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Last Updated: Friday, 23 December 2005, 09:58 GMT
Reliving horror - return to tsunami
By Hannah Goff
BBC News

Scores of British families are returning to Thailand and Sri Lanka to take part in memorial services for loved ones lost in the Asian tsunami.

For many it is not only about making timely tributes to their lost relatives and the thousands of others who died.

Carole Fairbairn
Carole worked as a teacher at the International School in Bangkok

It is also about confronting the horrors many saw when they went out to the disaster zone to search for them.

Michael Pitt lost nearly all his blood relatives when the wave devastated the Thai holiday resort of Khao Lak.

He remembers seeing the television coverage and feeling annoyed at the overwhelming focus on the British victims.

But he soon heard through another family member that his sister Carole Fairbairn and her husband Colin, both 58 and who lived in Bangkok, had been caught up in the disaster.

All he knew was that they had been enjoying some "time at the beach" with their son Tom, 25, and his girlfriend Dorothy when the wave hit.

Dorothy had survived but was badly injured in hospital and alone.

"This place Khao Lak, which I had never even heard of, now entered into my world.

Colin Fairbairn and his son Tom
The Fairbairn family had just been hiking in Laos

"I immediately formed a decision that I needed to go," says Mr Pitt, a local government consultant from Croydon, south London.

He was there within 72 hours and began the gruelling search for his missing relatives.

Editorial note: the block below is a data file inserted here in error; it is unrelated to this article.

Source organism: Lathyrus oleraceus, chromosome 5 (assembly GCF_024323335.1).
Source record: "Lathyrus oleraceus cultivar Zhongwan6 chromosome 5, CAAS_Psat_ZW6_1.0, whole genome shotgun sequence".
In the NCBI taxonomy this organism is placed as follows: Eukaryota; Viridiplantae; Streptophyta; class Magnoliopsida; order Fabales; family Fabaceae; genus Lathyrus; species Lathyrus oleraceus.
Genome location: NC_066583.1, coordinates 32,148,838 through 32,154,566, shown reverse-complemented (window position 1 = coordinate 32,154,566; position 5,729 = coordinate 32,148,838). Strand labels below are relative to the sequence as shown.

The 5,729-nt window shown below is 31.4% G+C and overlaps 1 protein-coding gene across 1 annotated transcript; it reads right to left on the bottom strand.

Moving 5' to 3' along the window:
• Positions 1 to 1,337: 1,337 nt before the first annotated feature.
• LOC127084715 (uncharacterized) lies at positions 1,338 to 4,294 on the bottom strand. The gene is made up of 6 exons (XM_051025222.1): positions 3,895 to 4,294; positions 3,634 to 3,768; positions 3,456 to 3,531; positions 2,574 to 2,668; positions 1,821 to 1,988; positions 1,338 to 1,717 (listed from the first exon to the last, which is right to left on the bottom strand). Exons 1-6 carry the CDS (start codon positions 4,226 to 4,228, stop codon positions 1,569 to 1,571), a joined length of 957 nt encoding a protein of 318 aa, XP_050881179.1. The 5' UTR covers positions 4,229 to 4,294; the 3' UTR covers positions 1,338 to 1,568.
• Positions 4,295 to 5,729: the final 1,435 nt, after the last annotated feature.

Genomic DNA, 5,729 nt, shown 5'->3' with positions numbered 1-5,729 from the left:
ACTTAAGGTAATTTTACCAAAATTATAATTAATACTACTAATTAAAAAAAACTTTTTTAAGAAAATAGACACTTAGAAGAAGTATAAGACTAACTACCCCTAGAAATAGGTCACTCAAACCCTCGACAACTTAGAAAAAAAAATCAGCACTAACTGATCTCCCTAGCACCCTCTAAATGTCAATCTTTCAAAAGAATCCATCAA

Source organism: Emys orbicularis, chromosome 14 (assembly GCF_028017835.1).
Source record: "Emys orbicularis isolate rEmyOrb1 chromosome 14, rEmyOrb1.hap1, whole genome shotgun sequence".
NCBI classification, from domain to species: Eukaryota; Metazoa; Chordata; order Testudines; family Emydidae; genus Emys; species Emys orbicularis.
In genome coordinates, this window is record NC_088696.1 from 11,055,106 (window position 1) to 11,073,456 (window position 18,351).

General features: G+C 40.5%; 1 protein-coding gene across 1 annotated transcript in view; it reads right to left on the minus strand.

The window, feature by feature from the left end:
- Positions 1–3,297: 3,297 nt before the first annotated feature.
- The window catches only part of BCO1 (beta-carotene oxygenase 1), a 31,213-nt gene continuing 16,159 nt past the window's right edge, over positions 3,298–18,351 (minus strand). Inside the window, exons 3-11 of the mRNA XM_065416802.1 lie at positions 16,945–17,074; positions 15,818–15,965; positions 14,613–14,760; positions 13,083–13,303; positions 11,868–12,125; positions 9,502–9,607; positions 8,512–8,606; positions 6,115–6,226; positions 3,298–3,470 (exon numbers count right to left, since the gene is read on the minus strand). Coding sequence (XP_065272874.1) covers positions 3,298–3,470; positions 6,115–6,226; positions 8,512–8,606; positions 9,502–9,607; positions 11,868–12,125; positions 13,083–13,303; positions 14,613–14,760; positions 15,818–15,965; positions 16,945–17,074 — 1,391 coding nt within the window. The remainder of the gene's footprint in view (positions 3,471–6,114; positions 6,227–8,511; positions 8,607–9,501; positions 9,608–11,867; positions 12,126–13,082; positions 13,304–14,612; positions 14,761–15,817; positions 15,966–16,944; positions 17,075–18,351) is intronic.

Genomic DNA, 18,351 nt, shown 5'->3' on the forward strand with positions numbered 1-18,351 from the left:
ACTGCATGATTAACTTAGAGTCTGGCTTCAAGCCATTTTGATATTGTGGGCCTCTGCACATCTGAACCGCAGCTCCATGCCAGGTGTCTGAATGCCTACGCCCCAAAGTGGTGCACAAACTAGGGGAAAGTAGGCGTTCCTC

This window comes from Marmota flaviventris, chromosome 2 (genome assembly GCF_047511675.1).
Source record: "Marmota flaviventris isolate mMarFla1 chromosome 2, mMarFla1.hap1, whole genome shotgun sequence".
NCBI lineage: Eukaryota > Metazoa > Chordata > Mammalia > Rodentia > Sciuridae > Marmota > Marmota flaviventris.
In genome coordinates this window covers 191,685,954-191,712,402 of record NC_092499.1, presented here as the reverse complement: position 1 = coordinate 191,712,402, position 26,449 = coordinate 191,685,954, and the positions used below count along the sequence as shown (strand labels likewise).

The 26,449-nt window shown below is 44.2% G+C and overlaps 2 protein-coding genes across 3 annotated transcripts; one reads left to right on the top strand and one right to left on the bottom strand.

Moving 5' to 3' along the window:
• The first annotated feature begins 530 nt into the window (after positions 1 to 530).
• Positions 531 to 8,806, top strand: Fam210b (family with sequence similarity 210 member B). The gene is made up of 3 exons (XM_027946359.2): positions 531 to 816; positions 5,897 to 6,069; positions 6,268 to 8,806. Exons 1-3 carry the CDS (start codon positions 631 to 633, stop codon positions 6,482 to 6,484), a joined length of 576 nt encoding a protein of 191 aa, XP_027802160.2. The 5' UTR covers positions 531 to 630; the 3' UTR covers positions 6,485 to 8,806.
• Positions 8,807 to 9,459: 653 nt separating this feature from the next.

"The things that wake me up in the night - it's the destruction at Khao Lak. It's all the bodies in the body bags, because I spent a lot of time there looking for them."

He says the first real impact for him that something really terrible had happened was when he saw the walls covered in the pictures of the missing outside in Phuket.

"Then I saw just how horrendous it was. It was unbelievable. I mean I've seen the aftermath of bombs in Pakistan.... but this."

Mr Pitt spent his days going to the temples, searching through the bodies and visiting the hospitals around Phuket.

Their eyes met for a brief second then all he can remember was being bumped over and over - like a washing machine
Michael Perry

"You try to make links. Has someone seen them? Then all the time there's this dawning realisation that if they're not anywhere you've been - they're dead."

Michael Perry, who lost his daughter Hannah Tugwell, 36, when the wave hit her beach bungalow in Khao Lak, also remembers the emotional battle between hope and horror.

"No one had seen my daughter, so I did what any father would do I went out to Thailand."

After checking the hospitals in Phuket, it was suggested he might head to Khao Lak to search for her.

Hannah Tugwell
Hannah was about to go diving with her husband Matthew

"You hang on to these forlorn things of hope - perhaps she's just lying unconscious somewhere - hit on the head or something."

Like Mr Pitt, he was stunned by the intensity of the damage around Phuket and in Khao Lak.

"It was totally devastated," said Mr Perry, who is retired and from Truro.

"I am glad to say I didn't find her here - I came home empty-handed as it were - except for my son in law, Matthew, who I brought back."